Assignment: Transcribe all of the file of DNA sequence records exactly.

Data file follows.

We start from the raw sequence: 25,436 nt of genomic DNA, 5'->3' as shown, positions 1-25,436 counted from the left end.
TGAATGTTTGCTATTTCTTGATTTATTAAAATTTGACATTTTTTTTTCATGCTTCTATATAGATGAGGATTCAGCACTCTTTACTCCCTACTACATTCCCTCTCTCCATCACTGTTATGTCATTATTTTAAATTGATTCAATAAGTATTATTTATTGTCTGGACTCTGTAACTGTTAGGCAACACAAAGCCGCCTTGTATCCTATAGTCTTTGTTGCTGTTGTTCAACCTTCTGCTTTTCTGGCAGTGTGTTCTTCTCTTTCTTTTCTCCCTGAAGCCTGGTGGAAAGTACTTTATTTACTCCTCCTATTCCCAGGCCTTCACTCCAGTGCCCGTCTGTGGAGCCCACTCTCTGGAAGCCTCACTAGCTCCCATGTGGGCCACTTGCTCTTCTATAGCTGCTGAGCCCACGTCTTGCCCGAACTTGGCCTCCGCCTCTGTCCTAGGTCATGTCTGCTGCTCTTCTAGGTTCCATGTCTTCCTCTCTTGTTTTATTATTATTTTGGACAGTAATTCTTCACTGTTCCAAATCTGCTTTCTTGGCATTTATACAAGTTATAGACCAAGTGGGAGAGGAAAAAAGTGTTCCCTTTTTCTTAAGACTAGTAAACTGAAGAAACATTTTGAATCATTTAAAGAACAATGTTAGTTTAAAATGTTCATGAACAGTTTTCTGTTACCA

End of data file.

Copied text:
We start from the raw sequence: 25,436 nt of genomic DNA, 5'->3' as shown, positions 1-25,436 counted from the left end.
TGAATGTTTGCTATTTCTTGATTTATTAAAATTTGACATTTTTTTTTCATGCTTCTATATAGATGAGGATTCAGCACTCTTTACTCCCTACTACATTCCCTCTCTCCATCACTGTTATGTCATTATTTTAAATTGATTCAATAAGTATTATTTATTGTCTGGACTCTGTAACTGTTAGGCAACACAAAGCCGCCTTGTATCCTATAGTCTTTGTTGCTGTTGTTCAACCTTCTGCTTTTCTGGCAGTGTGTTCTTCTCTTTCTTTTCTCCCTGAAGCCTGGTGGAAAGTACTTTATTTACTCCTCCTATTCCCAGGCCTTCACTCCAGTGCCCGTCTGTGGAGCCCACTCTCTGGAAGCCTCACTAGCTCCCATGTGGGCCACTTGCTCTTCTATAGCTGCTGAGCCCACGTCTTGCCCGAACTTGGCCTCCGCCTCTGTCCTAGGTCATGTCTGCTGCTCTTCTAGGTTCCATGTCTTCCTCTCTTGTTTTATTATTATTTTGGACAGTAATTCTTCACTGTTCCAAATCTGCTTTCTTGGCATTTATACAAGTTATAGACCAAGTGGGAGAGGAAAAAAGTGTTCCCTTTTTCTTAAGACTAGTAAACTGAAGAAACATTTTGAATCATTTAAAGAACAATGTTAGTTTAAAATGTTCATGAACAGTTTTCTGTTACCA